Tuesday, October 19, 2010
The Tea Party is not going away after November.
Politico: D.C. Elites Tepid to Tea Party
Off by a Few Hundred Billion Stars -- But Trust Us, We're Experts: This paper, based on analysis from the Sloan Digital Sky Survey, contends the Milky Way contains less mass than previously thought, but also burns matter much more efficiently in stars than previously thought -- which would suggest the universe is not as immense as thought, yet will exist longer than assumed. Then again, the Harvard Smithsonian Center for Astrophysics now estimates the Milky Way has much more mass than previously thought, the opposite of the Sloan conclusion.
European Southern Observatory There are stars 300 times the mass of the sun, although theory said that was impossible. Can't be the theory -- must be something wrong with the universe.
For several decades, cosmologists have been perfecting a theory of star formation which contends it is physically impossible for a star to have more than roughly 150 times the mass of our sun. Along comes this discovery of a class of stars with 300 times the mass of the sun.
Canonical cosmology says that stars should be rare on the boundary areas of spiral galaxies, because matter there is too diffuse to coalesce. Recently astronomers found significant star formation 146,000 light-years from the center of galaxy M83, much farther away from a galactic center than it was thought stars could form.
Astronomers using the Hubble Space Telescope recently showed that the galaxies designated NGC 4038 and NGC 4039 are about 45 million light-years away, not about 65 million light-years as previously assumed. These two galaxies are among the most-studied objects in deep space, because they are colliding. Yet even though this area of space is a favorite of astronomers, the distance estimate was off by 20 million light-years.
These are all examples of TMQ's contention that humanity so far knows about 1 percent of what can be known. Maybe it will turn out the universe is smaller than we think. Or maybe it will turn out the universe contains far more stars than we think. Or maybe it will turn out the universe is lighter yet more long-lived than we think. Or bigger. Or smaller. Or maybe not.
Reid lives at the Ritz
"You came from Searchlight to the Senate with very little," Sharron Angle said. "Now you're one of the richest men in the U.S. Senate. On behalf of Nevada taxpayers, I'd like to know, we'd like to know, why did you become so wealthy on a government payroll?"
Vitamin B12, a nutrient found in meat, fish and milk, may protect against brain volume loss in older people
Vitamin B12 May Reduce Risk of Alzheimer's Disease
ScienceDaily (Oct. 18, 2010) — A new study shows that vitamin B12 may protect against Alzheimer's disease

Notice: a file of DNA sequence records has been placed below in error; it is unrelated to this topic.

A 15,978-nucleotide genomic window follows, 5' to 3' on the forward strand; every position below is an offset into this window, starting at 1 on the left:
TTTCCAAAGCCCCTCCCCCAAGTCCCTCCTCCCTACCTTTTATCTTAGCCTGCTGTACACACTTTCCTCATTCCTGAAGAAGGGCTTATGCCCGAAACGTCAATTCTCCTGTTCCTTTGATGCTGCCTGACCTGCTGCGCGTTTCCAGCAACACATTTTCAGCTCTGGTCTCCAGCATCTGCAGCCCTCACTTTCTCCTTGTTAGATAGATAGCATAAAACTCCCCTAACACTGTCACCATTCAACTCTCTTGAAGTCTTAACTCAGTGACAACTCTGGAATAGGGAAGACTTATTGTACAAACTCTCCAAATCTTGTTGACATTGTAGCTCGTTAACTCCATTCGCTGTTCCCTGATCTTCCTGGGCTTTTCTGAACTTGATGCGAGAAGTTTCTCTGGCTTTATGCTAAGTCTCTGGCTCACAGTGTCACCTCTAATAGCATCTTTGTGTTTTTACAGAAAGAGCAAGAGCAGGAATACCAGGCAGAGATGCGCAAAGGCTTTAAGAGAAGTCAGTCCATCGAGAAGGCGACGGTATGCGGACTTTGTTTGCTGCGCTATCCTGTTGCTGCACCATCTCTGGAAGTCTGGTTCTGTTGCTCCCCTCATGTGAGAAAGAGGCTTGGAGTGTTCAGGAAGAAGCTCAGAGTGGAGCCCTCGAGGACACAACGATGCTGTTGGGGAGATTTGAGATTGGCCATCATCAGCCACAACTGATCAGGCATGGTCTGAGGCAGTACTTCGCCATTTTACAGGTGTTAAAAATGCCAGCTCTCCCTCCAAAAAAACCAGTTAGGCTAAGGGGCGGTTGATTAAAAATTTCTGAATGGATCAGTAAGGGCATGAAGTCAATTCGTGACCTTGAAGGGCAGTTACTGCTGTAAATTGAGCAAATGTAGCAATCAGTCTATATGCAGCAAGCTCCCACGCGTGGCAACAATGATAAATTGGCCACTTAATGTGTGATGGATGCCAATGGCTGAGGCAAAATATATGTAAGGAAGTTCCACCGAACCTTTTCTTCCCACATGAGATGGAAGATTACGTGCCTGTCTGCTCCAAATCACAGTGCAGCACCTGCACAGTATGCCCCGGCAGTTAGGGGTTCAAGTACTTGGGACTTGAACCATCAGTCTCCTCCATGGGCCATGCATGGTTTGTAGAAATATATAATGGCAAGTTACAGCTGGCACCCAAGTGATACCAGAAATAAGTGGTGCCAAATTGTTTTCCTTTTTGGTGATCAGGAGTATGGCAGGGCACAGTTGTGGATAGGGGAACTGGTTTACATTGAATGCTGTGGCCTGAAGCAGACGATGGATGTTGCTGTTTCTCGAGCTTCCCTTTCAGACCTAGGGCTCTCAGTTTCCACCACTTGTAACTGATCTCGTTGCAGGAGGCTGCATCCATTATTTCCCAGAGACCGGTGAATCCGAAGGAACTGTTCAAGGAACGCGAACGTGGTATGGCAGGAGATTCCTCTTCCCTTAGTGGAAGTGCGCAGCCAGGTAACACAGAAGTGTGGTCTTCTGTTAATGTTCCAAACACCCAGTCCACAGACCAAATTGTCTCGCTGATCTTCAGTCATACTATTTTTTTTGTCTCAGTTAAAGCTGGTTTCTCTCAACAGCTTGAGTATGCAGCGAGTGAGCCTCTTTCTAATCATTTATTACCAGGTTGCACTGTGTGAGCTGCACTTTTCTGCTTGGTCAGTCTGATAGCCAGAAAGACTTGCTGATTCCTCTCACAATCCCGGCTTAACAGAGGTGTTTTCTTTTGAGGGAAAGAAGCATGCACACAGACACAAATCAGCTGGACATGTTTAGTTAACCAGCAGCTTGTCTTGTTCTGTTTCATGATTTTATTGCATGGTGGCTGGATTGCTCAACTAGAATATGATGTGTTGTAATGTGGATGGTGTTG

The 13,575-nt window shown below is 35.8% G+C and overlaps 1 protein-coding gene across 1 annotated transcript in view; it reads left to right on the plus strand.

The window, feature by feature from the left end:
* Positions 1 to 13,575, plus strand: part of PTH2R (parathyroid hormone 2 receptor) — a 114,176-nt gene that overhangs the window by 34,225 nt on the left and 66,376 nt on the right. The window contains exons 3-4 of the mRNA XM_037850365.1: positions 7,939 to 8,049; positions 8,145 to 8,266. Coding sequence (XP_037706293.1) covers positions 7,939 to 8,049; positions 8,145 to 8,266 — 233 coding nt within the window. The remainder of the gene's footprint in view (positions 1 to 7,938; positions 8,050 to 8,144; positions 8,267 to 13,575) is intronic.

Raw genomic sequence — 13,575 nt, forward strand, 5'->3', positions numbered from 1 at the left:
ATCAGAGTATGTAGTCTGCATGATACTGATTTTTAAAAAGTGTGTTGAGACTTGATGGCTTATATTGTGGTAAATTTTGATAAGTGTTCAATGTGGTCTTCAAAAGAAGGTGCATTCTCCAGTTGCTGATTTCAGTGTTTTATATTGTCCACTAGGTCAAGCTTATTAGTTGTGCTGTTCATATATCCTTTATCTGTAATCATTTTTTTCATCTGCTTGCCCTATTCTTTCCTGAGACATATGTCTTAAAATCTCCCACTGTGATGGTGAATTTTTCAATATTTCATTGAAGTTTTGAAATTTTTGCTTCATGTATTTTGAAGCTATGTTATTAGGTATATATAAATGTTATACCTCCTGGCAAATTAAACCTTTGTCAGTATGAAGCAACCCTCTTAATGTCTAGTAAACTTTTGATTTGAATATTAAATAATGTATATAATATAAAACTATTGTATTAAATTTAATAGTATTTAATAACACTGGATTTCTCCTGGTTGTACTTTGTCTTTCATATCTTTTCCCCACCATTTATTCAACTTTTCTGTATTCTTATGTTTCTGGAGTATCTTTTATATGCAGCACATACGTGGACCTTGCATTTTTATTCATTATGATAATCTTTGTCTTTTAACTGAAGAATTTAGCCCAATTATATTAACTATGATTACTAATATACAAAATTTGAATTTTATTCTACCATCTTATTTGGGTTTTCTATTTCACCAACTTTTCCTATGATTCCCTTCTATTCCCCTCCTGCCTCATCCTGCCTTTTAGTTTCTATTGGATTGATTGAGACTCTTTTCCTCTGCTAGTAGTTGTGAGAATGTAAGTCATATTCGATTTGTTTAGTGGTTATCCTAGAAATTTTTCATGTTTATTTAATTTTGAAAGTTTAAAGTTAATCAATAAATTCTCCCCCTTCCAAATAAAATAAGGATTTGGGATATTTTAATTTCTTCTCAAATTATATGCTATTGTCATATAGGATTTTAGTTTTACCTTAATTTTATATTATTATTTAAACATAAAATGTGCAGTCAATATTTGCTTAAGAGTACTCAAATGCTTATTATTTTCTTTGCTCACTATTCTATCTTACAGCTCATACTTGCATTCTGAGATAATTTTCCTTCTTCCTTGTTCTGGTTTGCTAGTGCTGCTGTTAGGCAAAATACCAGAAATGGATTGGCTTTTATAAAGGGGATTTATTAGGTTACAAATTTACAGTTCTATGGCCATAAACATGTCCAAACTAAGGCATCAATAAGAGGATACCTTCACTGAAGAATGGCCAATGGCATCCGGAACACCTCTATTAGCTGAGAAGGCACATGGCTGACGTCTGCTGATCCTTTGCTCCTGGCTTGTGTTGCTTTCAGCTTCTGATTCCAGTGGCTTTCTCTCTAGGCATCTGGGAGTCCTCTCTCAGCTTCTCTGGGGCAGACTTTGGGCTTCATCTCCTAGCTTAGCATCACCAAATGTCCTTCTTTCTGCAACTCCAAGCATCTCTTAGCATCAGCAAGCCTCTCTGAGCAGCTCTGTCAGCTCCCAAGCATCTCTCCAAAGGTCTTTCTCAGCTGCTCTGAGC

Vitamin B12 May Protect The Brain In Old Age
The study found that people who had higher vitamin B12 levels were six times less likely to experience brain shrinkage compared with those who had lower levels of the vitamin in their blood. None of the people in the study had vitamin B12 deficiency.
Oct. 19, 1943: A Wonderful Discovery, and a Helluva Row
1943: A biochemistry grad student discovers streptomycin, a synthetic antibiotic used to treat tuberculosis and other infectious diseases.
Sole credit for the discovery initially went to Selman Waksman — who would receive the Nobel Prize in 1952 — who ran the laboratory at Rutgers University where the research was performed. But it was Albert Schatz, a 23-year-old graduate student under Waksman, who actually isolated the antibiotic after several months of feverish work.
Feeling slighted and discarded, Schatz grew increasingly bitter. Finally, in 1950, he sued his former mentor, as well as the university, and won an out-of-court settlement.
The key that unlocked streptomycin was Schatz’s success in isolating two active strains of actinomycetes. Both could effectively stop the growth of stubbornly virulent strains of bacteria that had proven resistant to penicillin, itself a new wonder drug.
Years later, Schatz described the moment he realized what he’d done:
On Oct. 19, 1943, at about 2 p.m., I realized I had a new antibiotic. I named it streptomycin. I sealed the test tube by heating the open end and twisting the soft, hot glass. I first gave it to my mother, but it is now at the Smithsonian Institution. I felt elated, and very tired, but I had no idea whether the new antibiotic would be effective in treating people.
It was. In fact, it proved the most effective way of attacking tuberculosis, a deadly infectious disease that was often fatal and still widespread at the time.
Waksman, who had once described Schatz as his most gifted student ever, took full credit — after getting the young man to sign over his royalty rights to Rutgers. Schatz said he agreed at the time because he believed that streptomycin should be made available, quickly and cheaply.
It was 1990 before Schatz finally received the official credit he spent all of his adult life pursuing. He died in 2005.
That stronghold being Maryland’s 5th Congressional District, where House Majority Leader Steny Hoyer is pinned down under heavy fire from Republican challenger Charles Lollar:
You know the Democrats are in trouble when Steny Hoyer hits the airwaves in his campaign to retain his seat in Congress. Hoyer, whose seat was generously drawn for him by Maryland Senate President Mike Miller, usually uses his campaign largesse to benefit his Democratic Party colleagues with little thought of himself.